Time was ticking away and frustration was mounting, but we finally found the neighbourhood we were looking for. With just eight minutes to spare, we leaped out of the van and raced towards the temple office. We asked the man there to stamp our books.
He looked stunned.
This wasn’t one of the Eighty-Eight.
We piled back in the van, now with two minutes to spare. We pulled into Temple 47 and reached its office by 5:03 – luckily, the attendant kindly stamped our books for us anyway. And then we explored. Usually you do this the other way around – you arrive, explore, worship / pray (if that’s your thing), and you get your book stamped when you are ready to leave. But in this case we didn’t really have that option.
Most of the temples we visited that weekend had a special attraction or some other thing to make it notable, and this one was next to a gigantic cemetery. It spanned a valley and an entire slope of a tall hill. We called the walk out to it the “death walk,” which might have been a private joke that perhaps even had something to do with the very loud cicadas. (They could wake the dead – fortunately the sound they make is not unpleasant.)
We relaxed for a while and planned our evening. F. and K. wanted to find a campground that a fellow they talked to had mentioned, so we decided to search for that first, then head for the Dogo Onsen.
“Stupid fake temple!” some facetiously shouted as we drove past our first temple again.
We went north, where we did some more driving in circles (and thanks go out to the Japanese driver who stopped a line of cars to let me make a right turn out of a Lawson parking lot) and at last found the “campsite.” It was a Water Spot – one of the top 100 Water Spots in Japan. We joked about following the 88 Temple Pilgrimage with the 100 Water Spot Pilgrimage. The water there was in demand; adults and teenagers could be seen plodding along lugging carts filled with plastic water jugs to the spigots and back again.
We drove towards the Dogo Onsen – to my dismay, it was pretty much downtown – I was hoping for a more suburban setting as I was driving (and, more to the point, parking). I’m pretty good at scrounging up free parking in Halifax, but in the heavily-touristed Matsuyama spa district, not so much. Many of the people were walking the streets in yukata, clothes traditionally worn after bathing – such traditional wear is seldom seen in Tokushima.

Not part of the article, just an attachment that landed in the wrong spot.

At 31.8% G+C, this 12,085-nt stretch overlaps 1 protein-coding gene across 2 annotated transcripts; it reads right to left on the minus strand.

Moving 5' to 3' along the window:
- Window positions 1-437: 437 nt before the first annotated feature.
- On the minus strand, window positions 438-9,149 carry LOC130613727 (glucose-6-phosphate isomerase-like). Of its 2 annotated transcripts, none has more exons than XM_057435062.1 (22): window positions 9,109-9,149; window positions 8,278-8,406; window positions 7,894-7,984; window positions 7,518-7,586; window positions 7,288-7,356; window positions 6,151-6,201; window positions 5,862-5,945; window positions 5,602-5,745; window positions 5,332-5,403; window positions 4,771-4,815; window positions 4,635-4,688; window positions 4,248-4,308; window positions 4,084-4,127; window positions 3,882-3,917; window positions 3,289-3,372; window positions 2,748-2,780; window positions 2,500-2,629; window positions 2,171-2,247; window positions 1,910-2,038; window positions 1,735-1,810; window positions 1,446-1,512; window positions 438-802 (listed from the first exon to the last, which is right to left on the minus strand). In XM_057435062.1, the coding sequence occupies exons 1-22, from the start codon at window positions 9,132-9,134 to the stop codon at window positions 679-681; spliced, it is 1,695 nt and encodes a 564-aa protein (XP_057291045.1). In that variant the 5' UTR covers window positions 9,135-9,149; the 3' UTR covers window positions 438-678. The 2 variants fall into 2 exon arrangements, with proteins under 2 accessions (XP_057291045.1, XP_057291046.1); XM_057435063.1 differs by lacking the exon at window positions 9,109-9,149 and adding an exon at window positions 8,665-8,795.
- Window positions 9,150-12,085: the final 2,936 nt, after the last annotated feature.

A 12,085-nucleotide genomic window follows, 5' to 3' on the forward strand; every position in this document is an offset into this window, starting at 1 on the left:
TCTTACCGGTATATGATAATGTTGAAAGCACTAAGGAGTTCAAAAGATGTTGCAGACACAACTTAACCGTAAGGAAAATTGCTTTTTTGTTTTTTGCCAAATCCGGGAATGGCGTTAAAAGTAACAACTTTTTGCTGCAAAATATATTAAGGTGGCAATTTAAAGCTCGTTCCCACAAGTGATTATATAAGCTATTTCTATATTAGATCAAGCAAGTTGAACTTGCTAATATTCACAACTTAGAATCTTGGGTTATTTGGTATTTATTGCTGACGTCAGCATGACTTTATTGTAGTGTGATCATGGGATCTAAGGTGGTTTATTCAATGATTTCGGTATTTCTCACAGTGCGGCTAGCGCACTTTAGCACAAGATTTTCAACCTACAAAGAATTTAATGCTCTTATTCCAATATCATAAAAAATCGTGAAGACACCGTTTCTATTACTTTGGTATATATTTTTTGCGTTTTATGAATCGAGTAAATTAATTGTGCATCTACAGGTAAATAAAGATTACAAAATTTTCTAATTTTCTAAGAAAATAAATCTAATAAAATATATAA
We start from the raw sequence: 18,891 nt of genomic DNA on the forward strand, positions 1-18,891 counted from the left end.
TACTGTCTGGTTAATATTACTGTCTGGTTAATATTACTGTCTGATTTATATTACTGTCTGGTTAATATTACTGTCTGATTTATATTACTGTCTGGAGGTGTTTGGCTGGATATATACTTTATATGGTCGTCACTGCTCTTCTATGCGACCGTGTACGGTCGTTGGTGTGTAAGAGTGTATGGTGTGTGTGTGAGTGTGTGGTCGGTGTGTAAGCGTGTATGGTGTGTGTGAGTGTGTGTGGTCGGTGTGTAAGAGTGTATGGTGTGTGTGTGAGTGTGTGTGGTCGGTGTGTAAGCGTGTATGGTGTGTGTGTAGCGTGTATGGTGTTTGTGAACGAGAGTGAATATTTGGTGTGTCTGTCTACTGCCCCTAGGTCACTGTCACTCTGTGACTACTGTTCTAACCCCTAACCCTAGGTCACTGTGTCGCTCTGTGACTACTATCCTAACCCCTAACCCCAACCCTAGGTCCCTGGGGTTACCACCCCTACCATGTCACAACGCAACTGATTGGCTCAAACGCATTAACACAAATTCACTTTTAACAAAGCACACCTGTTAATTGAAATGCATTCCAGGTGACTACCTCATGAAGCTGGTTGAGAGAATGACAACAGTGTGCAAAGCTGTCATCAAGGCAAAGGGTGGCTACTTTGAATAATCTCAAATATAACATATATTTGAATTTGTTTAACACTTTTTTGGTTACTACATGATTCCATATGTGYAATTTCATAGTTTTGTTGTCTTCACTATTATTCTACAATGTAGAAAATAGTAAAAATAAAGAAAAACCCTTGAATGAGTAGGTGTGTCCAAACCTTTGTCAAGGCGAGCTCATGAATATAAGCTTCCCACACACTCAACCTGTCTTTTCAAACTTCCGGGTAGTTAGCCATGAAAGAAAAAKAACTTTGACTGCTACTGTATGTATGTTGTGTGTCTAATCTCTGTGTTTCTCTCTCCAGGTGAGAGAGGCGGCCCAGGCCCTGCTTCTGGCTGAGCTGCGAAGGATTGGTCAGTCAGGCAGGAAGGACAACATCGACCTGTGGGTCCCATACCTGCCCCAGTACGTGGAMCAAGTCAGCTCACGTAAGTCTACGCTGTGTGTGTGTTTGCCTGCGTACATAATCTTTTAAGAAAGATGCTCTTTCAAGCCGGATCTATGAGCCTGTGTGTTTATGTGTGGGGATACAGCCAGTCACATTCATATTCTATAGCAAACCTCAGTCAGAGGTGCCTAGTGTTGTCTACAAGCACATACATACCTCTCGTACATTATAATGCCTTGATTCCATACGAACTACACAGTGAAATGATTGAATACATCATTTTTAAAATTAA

We found a parking area that wasn’t complete highway robbery – when we walked out onto the street we noticed that we were squarely in Matsuyama’s red-light district, underneath towers with flickering lights proclaiming establishments such as “Hole In One.”
We found the bath area – there was a huge shopping arcade, too. K. and D. checked out a Studio Ghibli merchandise shop (appropriately placed, as the main building in Spirited Away was modeled on the Dogo Onsen), and after that we found a good noodle house to eat in. After dinner, we boys figured we’d try “the” onsen – I had found a sign earlier pointing the way to “it,” and in we went.
It was nothing like the onsen we visited in Iya Valley. This was both good and bad; this place was, erm, rustic, but it had a feeling of authenticity. Plus it was really, really cheap. It didn’t turn out to be much more than a place to go and wash, but we definitely needed that just the same!
A. was quietly questioning, “Is this the nicest onsen in Japan?” “No, it’s the oldest,” we replied. It was only when we left that we figured it out: strictly speaking, the word onsen refers to the spring, not the bathhouses (although it’s often used to describe the latter simply by association). So while we were at the oldest onsen in Japan, we went to its “el cheapo” establishment. But we got what we paid for and more; the high heat of the onsen made the outside air seem cool by contrast. For once, walking outside didn’t feel like walking into a furnace, and I didn’t sweat much more the rest of that evening.
The parking turned out to be $14, which D. and I split. We started driving in search of a campground or cybercafé – I stopped at a convenience store for coffee and bearings and discovered that I was already driving northeast into the mountains towards Imabari. Whoops. We doubled back into the city, and before too long we found a cybercafé! Mecca! We also found “free” parking in the form of an empty lot at an adjacent building whose ground-level stores were closed for the night. The girls slept in the van; we boys took booths in the café at $17 each for the night (nominally it’s $15 for eight night hours, but there was a $3 membership charge, which was then mitigated with a bunch of $1-off coupons). The ice cream machine wasn’t working, but there were all the soft drinks and slushies you could imbibe!
And so I settled in and watched the Open, wrote this, and slept a little bit. Ahhh… why don’t they have something like this in Halifax? It’d make getting stranded downtown after the busses shut down (which happens to me a lot, sometimes deliberately and sometimes not) a lot easier to take. Well, time will tell!